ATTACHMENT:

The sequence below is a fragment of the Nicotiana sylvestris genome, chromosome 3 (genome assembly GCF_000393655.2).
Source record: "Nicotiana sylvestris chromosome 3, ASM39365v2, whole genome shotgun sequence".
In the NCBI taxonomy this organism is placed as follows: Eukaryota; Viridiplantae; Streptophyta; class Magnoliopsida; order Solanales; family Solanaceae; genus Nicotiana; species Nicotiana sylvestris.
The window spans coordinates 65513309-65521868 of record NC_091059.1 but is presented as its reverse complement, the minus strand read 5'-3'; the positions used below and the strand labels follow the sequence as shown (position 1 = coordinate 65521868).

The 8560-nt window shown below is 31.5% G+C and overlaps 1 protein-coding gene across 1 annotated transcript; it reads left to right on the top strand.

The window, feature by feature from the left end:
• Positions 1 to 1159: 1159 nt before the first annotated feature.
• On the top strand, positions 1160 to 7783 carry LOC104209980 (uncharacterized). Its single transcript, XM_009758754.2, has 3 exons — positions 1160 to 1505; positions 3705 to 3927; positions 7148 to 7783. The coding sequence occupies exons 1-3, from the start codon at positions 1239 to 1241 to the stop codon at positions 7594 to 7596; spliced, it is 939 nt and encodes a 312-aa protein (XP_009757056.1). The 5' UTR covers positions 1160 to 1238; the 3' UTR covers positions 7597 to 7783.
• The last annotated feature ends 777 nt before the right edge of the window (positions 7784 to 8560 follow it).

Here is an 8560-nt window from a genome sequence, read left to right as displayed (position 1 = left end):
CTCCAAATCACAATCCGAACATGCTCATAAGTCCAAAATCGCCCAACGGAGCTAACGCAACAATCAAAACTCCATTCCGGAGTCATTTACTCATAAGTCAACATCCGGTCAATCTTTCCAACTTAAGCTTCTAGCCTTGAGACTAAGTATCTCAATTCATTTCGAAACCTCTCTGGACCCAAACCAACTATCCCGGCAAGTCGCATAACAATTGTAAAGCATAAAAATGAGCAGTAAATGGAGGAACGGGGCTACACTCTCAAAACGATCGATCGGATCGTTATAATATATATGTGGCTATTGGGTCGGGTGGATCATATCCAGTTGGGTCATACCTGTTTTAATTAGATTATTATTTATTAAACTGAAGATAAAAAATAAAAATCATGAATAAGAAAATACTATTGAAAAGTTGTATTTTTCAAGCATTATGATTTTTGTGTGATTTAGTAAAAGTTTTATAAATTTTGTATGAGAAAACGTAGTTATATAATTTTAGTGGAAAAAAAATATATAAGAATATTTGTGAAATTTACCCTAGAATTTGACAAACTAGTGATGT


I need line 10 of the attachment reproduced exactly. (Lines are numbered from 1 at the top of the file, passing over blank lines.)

Here is an 8560-nt window from a genome sequence, read left to right as displayed (position 1 = left end):